Today is a big day at Wild Wings Golf Course, a golf community in the Sacramento suburb of Woodlands. This is the day residents find out if they will have a course again.
The Wild Wings layout, which is nine holes, closed in December, a victim of declining membership. Some residents want to reopen the course, with expenses paid for by a special tax on community members (estimated at $1,700 per family). As you might expect, there is evidence that the issue has divided the community -- those who want the course on one side and those who don't (or don't want to pay for it) on the other.
"I'm afraid that it's turned into a little bit of class warfare," [Wild Wings resident] Pam Kazmierczak, an opponent of taking over the links, told the Sacramento Bee. "There are people who think, if you can't afford to maintain it as a golf course, then why are you here?"
A total of 541 residents are eligible to vote; as of yesterday, 381 had done so by mail. Details are in this story in today's Bee.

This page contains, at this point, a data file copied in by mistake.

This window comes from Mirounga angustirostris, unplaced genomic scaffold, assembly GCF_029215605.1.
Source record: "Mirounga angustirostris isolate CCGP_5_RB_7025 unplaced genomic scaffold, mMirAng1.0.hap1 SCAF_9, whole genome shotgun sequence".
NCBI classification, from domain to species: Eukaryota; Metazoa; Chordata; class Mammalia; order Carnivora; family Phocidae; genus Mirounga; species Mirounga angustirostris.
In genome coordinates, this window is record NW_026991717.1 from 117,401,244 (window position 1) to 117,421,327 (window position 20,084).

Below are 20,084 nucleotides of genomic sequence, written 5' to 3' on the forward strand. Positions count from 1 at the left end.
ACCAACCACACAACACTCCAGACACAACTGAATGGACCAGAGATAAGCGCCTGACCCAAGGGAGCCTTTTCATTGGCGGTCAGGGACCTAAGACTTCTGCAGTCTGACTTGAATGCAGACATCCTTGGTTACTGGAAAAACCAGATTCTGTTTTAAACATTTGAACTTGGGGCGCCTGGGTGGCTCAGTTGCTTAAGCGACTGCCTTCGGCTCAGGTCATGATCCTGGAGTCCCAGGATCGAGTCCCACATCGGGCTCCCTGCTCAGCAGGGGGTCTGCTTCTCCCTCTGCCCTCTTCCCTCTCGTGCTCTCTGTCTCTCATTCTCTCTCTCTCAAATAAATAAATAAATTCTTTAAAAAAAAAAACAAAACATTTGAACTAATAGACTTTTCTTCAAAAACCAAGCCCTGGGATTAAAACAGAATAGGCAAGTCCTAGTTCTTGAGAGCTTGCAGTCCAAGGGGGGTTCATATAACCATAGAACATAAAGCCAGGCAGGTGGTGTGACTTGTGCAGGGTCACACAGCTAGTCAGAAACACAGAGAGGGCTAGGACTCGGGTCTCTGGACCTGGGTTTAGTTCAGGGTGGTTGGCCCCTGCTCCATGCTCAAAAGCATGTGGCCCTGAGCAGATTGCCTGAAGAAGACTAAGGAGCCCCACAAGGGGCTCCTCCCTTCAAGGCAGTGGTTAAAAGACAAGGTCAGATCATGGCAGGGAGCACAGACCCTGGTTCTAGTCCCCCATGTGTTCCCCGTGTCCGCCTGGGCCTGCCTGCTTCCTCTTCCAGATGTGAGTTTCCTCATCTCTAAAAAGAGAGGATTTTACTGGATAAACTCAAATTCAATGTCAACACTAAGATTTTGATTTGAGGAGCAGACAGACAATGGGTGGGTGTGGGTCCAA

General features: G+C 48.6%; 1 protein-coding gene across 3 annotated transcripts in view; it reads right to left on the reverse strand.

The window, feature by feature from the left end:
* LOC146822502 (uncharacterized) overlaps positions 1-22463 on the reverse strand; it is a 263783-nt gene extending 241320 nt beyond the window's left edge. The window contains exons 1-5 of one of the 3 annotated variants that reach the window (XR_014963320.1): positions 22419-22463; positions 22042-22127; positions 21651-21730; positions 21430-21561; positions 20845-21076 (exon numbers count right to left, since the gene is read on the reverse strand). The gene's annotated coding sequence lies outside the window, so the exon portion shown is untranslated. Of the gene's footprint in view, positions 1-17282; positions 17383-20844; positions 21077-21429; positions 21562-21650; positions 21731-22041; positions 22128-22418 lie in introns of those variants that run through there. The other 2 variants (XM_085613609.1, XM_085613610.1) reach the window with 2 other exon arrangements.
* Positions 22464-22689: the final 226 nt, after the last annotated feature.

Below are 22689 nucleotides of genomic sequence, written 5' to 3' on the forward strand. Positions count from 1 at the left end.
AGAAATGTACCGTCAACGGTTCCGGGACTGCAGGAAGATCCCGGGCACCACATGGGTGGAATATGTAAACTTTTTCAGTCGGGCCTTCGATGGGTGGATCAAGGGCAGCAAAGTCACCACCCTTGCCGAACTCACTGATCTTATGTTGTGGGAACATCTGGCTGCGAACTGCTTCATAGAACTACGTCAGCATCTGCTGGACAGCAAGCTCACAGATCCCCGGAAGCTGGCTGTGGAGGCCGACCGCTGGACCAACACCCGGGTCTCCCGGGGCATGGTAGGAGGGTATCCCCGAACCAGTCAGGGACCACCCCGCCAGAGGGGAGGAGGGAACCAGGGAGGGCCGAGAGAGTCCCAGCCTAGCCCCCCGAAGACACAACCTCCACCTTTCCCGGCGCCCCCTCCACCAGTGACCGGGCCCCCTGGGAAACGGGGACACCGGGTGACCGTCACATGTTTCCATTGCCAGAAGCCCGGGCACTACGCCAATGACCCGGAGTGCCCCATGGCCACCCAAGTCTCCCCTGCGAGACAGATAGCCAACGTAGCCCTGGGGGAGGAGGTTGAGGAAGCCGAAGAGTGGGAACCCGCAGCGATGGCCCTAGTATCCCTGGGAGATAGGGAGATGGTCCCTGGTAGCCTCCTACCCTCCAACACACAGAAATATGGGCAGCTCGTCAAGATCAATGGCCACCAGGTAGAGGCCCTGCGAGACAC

The Wild Wings scenario is just one chapter of the difficult golf course story in Sacramento these days. A large number of private clubs -- eight, according to this story -- in the California capital and surrounding area, facing a financial doomsday, have made the decision to allow outside play. In effect, they've gone semi-private.
One of the inescapable conclusions of the story is that the struggling economy isn't the only reason Sacramento's golf courses are having such a hard time:
"The Sacramento area has been course-heavy and player-light for years. During the 30-year span ending in 1994, six full-length courses were built. Then, in the past 15 years, 24 more were added.
That translates to overbuilt, course operators say."